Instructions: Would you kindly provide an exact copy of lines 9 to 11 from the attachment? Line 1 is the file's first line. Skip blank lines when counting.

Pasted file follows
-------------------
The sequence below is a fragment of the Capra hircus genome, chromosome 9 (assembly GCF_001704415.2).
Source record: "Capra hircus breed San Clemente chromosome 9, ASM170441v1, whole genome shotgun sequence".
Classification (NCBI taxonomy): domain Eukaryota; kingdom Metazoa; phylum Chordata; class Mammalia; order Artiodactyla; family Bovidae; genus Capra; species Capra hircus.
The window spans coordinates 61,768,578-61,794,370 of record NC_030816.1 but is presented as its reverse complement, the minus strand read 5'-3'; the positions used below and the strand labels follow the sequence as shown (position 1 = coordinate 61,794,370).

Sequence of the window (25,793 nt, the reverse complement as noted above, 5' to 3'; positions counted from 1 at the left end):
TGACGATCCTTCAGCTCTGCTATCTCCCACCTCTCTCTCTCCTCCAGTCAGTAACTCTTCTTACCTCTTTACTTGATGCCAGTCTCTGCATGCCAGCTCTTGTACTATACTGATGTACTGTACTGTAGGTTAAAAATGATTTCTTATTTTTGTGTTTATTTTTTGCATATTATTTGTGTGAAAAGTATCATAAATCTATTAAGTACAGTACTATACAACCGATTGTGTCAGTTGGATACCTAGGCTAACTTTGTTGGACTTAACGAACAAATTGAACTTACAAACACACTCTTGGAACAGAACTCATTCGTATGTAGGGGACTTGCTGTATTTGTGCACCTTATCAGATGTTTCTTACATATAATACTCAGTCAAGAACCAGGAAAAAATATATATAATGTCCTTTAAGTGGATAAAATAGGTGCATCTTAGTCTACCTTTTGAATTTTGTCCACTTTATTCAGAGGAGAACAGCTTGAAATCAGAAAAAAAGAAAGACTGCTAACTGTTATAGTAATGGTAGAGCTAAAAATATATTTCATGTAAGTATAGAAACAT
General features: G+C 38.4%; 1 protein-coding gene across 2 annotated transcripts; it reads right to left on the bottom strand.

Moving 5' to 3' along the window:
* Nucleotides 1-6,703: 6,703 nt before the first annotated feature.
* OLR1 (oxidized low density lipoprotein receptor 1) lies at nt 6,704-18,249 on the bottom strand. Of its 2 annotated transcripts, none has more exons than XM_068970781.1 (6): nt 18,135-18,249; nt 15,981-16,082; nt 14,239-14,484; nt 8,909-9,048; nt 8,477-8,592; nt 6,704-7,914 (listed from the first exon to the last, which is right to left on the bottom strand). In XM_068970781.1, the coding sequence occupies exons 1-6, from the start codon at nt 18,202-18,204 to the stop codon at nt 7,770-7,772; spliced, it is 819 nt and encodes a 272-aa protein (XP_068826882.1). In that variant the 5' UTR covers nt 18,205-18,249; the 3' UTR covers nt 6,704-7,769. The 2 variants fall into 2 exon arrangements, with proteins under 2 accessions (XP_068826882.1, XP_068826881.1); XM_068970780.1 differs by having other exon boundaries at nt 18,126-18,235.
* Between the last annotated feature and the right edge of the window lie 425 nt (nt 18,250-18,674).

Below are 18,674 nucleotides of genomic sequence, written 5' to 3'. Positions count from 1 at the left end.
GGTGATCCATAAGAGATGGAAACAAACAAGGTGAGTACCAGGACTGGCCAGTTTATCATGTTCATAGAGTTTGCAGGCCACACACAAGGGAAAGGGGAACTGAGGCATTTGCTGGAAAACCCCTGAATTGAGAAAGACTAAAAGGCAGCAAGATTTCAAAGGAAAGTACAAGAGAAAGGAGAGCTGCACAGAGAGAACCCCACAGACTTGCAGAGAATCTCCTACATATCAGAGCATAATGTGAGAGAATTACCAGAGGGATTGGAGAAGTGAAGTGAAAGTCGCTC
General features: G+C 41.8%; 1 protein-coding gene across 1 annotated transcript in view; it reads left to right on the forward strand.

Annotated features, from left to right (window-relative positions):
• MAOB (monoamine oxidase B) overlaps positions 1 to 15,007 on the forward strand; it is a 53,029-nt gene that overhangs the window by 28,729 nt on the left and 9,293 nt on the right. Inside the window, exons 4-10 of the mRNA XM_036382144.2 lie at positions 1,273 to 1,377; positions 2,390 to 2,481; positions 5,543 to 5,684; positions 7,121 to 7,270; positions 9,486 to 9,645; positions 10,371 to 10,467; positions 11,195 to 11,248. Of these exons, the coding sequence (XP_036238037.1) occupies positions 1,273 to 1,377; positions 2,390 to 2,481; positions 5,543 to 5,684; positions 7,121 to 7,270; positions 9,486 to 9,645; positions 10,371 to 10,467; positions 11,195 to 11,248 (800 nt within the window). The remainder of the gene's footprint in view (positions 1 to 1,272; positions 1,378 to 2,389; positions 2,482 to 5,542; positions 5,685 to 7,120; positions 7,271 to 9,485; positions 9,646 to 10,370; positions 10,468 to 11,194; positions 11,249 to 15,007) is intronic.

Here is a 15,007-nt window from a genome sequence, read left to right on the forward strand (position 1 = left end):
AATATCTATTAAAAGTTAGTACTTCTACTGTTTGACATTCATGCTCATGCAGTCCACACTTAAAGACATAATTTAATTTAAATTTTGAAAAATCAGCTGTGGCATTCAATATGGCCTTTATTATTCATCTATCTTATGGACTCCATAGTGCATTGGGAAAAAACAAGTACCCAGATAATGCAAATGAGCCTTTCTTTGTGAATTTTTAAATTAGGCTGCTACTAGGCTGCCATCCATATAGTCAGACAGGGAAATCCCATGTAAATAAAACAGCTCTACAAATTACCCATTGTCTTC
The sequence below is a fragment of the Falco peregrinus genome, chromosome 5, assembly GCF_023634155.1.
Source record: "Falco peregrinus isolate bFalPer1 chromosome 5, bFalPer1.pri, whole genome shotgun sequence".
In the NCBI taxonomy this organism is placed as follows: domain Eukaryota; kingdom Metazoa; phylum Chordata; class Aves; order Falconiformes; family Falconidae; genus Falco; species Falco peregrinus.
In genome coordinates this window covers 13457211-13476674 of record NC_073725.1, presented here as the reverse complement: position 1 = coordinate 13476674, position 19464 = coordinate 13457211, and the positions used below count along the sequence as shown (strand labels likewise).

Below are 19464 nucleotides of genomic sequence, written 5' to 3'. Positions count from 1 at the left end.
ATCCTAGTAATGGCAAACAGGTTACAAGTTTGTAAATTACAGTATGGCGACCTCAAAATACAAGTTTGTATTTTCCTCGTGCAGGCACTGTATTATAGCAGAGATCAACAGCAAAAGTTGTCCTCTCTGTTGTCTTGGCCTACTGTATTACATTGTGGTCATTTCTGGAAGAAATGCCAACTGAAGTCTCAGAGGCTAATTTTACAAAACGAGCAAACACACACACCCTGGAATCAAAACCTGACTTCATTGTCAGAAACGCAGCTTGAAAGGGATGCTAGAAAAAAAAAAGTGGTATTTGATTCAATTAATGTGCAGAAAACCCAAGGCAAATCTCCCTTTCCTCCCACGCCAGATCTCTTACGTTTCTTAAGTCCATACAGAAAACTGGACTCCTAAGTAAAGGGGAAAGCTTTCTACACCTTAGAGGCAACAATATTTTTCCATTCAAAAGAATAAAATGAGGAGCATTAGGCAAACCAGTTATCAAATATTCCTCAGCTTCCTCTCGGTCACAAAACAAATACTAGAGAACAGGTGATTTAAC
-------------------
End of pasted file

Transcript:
* Nucleotides 1-6,703: 6,703 nt before the first annotated feature.
* OLR1 (oxidized low density lipoprotein receptor 1) lies at nt 6,704-18,249 on the bottom strand. Of its 2 annotated transcripts, none has more exons than XM_068970781.1 (6): nt 18,135-18,249; nt 15,981-16,082; nt 14,239-14,484; nt 8,909-9,048; nt 8,477-8,592; nt 6,704-7,914 (listed from the first exon to the last, which is right to left on the bottom strand). In XM_068970781.1, the coding sequence occupies exons 1-6, from the start codon at nt 18,202-18,204 to the stop codon at nt 7,770-7,772; spliced, it is 819 nt and encodes a 272-aa protein (XP_068826882.1). In that variant the 5' UTR covers nt 18,205-18,249; the 3' UTR covers nt 6,704-7,769. The 2 variants fall into 2 exon arrangements, with proteins under 2 accessions (XP_068826882.1, XP_068826881.1); XM_068970780.1 differs by having other exon boundaries at nt 18,126-18,235.
* Between the last annotated feature and the right edge of the window lie 425 nt (nt 18,250-18,674).